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WWF: We lost half of the world’s marine wildlife over the past 45 years
Alarming data emerged from latest study carried out by WWF and the Zoological Society of London. It is compelling to curb marine wildlife decline that is directly affecting us.
Fish and marine populations are not usually taken into consideration that much. Maybe it is due to the fact that what happens underwater is considered to be distant, or maybe because fish die silently.
Aside from the causes of such indifference, figures take us back to reality: over the last 45 years the marine wildlife in our oceans halved. This has emerged by new study carried out by WWF and the Zoological Society of London.
The research analysed over 1,000 species and 5,000 populations of marine creatures, including fish, turtles, and marine mammals. Conclusions are dreadful: compared to 1970, global marine wildlife decreased by 50%. Particularly, according to researchers, populations of tuna and mackerel underwent a catastrophic decline, losing almost three fourth of their populations.
The dramatic decrease in sea populations is not a surprise though. In 1950, a drop in herrings was documented in the UK, with consequent effects on fishery. It would be enough just looking at some old documents to understand that seas, until the 20th century, were full of life and were home to great varieties of species, composed by large individuals.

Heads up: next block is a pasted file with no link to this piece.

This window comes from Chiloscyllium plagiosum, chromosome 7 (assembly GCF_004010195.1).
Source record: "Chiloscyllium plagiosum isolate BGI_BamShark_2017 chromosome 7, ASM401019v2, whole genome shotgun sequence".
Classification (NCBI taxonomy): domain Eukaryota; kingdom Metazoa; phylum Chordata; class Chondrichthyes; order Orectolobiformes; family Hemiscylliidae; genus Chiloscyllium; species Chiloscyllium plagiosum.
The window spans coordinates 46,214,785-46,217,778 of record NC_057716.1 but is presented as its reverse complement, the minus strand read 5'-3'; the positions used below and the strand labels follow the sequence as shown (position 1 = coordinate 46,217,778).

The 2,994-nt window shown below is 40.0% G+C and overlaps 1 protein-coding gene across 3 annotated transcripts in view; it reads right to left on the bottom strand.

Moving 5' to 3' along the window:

Today nobody is able to remember those times. Over years and due to oceans decline these stories will become myths and legends. According to the WWF, we are now facing the loss of species essential to our food security. It is thus necessary adopting measures to stop overfishing and other threats to marine wildlife.
The species symbolising the ocean decline is the Atlantic bluefin tuna (Thunnus thynnus), which is on the brink of extinction in the Pacific Ocean. However, other species commonly present on our table are threatened, such as the yellowfin tuna (Thunnus albacares), and the albacore (Thunnus alalunga).
Overfishing is not the only factor that caused marine species to halve since 1970. Pollution, such as the huge amount of plastic waste in fish guts, the loss of important habitats, such as coastal forests of mangroves, and climate change are contributing to turn the Earth’s seas into sterile deserts.
The future of our species is closely linked to that of oceans. If we once thought that our actions didn’t have large-scale effects, today we know it is not true. However, according to researchers, it is not too late to reverse the trend.
Most of species have significantly decreased, but they are not extinct. Therefore, by implementing strict protection measure it would be possible restoring populations. The establishment of protected marine areas is a decisive step to be taken, yet public awareness is not enough to provide our seas with the protection they need.
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